Sometimes, I'll write a post and it will really resonate with people when I least expect it to. An example of that would be this post: My cousin made mention of this post at Christmas and told me it made her emotional because she could totally relate to the way I feel that what my children call me is part of my Mommy identity. I was surprised that this evoked such emotion in someone else, and was moved by that, but even more so when her husband, a PhD in psychology, mentioned that from a professional perspective, he had never considered the parent point of view in such a way as I had described it. Based on that discussion with him, I've since shared this post with Evan's ABA team so that they can have, hopefully, a similar experience.

And, of course, there was this post:
that was reprinted on I wrote that piece in about 10 minutes, totally in the moment of my emotions after Lily's band concert. I'm finding that my best pieces are written raw, when I'm feeling angry or sad or happy or frustrated, etc. If I think too much about a topic, I can't write about it well - is this a common writer thing?

Many thanks to all my readers, those I know and those I don't. I'm thinking about making a FB page for this post, as there are so many funny things that happen in our life that I can't even capture on the blog. Like, how yesterday I asked Evan about doing something, and he responded, "No, that is so last Tuesday". What?! LOL!! It turns out that comment is from Evan's latest binge watching obsession Phineas and Ferb on Disney XD. Oh, this kid is so funny...and frustrating...and amazing...and maddening...and worth every ounce of effort we put into him. Thanks for coming along on the journey.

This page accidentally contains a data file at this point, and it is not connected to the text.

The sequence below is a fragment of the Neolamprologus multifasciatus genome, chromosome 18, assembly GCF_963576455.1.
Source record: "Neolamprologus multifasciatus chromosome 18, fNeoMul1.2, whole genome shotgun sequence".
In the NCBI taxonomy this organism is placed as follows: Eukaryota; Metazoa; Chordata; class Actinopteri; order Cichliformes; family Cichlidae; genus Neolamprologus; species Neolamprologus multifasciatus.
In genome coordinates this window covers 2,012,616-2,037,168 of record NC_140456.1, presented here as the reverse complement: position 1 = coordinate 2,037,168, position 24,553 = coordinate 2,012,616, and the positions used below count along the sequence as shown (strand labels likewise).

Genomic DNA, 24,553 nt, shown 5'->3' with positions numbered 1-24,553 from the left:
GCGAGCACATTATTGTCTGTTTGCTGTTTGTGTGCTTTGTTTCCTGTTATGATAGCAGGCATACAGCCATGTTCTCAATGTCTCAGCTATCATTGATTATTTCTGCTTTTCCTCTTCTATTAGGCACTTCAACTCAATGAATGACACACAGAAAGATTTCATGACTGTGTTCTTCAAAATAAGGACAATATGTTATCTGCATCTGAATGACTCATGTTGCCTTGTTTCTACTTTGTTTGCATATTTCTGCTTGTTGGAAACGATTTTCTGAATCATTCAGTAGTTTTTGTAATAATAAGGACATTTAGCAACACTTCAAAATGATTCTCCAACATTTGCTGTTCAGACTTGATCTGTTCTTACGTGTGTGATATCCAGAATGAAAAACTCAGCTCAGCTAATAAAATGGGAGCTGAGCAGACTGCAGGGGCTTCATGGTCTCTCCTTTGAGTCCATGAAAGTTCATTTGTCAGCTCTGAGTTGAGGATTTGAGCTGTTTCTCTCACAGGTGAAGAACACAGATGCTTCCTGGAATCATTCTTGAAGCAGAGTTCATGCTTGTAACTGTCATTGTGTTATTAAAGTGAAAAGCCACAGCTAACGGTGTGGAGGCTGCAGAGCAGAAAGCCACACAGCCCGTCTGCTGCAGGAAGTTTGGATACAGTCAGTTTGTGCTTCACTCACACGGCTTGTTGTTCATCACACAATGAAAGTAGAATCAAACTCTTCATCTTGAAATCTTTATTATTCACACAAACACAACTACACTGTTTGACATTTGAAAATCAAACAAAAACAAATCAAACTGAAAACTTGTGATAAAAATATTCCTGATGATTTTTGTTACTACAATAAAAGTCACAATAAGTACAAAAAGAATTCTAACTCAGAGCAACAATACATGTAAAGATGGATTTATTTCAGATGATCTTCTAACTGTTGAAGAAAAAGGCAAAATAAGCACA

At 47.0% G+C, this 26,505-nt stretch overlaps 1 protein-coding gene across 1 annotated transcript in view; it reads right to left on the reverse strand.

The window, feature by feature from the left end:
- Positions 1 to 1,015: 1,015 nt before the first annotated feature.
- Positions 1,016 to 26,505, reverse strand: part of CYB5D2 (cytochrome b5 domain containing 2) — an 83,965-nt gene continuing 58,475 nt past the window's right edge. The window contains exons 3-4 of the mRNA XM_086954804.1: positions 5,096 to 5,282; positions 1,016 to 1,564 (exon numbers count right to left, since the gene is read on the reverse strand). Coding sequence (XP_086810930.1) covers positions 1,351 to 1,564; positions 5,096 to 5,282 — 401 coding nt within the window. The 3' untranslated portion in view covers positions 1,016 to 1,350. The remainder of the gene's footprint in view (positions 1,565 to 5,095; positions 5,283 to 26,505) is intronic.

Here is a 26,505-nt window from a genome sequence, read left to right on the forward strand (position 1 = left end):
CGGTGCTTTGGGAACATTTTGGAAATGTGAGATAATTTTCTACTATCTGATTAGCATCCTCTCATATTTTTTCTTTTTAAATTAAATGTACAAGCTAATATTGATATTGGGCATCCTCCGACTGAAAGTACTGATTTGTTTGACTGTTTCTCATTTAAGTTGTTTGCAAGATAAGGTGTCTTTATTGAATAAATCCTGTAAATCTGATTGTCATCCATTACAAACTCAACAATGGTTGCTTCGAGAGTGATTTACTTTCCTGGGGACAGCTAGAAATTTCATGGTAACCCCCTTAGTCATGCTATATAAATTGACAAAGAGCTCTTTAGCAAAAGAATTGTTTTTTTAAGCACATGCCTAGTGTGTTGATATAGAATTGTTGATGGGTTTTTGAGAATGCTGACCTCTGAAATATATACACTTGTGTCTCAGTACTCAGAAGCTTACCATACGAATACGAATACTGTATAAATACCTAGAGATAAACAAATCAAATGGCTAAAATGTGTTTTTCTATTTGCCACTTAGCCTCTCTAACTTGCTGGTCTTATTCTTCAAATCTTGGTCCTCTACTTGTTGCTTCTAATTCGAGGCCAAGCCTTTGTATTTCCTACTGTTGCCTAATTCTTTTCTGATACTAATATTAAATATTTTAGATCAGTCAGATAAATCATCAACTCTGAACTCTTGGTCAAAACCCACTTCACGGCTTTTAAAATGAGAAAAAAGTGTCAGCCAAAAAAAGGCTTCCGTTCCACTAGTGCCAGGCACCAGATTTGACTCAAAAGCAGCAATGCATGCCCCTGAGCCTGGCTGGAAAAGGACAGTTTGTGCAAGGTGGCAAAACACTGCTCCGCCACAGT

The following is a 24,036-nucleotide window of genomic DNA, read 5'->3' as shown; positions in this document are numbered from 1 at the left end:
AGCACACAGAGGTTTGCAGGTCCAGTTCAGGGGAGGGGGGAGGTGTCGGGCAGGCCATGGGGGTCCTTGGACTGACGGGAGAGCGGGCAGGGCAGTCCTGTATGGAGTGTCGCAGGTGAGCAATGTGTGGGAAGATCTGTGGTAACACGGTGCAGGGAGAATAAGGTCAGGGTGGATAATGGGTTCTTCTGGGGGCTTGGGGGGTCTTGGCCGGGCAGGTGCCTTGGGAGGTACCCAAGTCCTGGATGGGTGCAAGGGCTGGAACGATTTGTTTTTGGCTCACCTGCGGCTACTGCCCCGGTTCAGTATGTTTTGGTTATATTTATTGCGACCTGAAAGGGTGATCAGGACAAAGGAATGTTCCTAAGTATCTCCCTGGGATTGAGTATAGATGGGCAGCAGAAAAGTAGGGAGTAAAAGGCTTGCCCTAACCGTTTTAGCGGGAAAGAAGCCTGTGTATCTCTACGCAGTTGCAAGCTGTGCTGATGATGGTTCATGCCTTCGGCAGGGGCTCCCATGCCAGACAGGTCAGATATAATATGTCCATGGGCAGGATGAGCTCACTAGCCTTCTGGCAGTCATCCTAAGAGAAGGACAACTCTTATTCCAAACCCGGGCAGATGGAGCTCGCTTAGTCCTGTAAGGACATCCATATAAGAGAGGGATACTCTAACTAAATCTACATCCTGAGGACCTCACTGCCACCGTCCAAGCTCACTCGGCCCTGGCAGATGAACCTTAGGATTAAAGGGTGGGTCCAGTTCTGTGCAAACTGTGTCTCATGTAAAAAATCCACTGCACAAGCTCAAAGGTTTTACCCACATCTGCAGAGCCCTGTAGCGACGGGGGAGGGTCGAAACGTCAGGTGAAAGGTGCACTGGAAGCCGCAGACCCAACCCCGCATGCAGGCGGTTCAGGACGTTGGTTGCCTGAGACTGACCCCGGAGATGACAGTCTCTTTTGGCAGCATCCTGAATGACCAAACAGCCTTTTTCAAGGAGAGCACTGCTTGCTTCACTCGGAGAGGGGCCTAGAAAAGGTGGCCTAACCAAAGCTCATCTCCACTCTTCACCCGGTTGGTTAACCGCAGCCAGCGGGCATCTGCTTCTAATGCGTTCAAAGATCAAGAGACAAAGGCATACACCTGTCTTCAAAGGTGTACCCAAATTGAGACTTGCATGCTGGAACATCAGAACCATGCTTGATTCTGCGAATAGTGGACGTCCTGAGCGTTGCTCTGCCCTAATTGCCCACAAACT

Friday, July 10, 2015

BCBAs On A Mission

We had quite a fun ABA session today...our therapists went all covert and stuff, hiding in bushes and scaling our rock wall (no, I'm not joking).

Before I explain more, you need to understand what led to this point:
     One of the hardest things about Evan's autism is that it remains relatively hidden to everyone but us. He has had very public meltdowns and you'll often find him with his headphones on, but otherwise he is a very well behaved, polite boy. You may notice that he might ignore you when you talk to him, and if he does talk to you long enough then you might notice that his speech is a little bit off. If you are 6 - well, to be honest I have no idea what his peers think of him. If you are younger than 6, Evan wants nothing to do with you and he hates babies. If you are a tween girl, then he hates your noise. If you're looking at him from afar, then you probably think nothing is amiss.
     Though his primary behavior therapist has seen some non-compliance and tantrum activity in our home, overall Evan is very well behaved when she is here. And, after 6 months of work with our team of therapists, Evan is more compliant with us, is pretty much poop trained (finally!!), and is sleeping in his own room.
     Unfortunately, he will fly off the handle in a second, gets extraordinarily angry, head bangs, bites, and is destructive within our home when it's just the family, and you'll find at least one of those things happening on a daily basis.

If a tree falls in the woods and no one is there, does it make a sound?

    Of course, but how do you prove it? Hidden cameras of course :)

So, enter the covert behaviorists.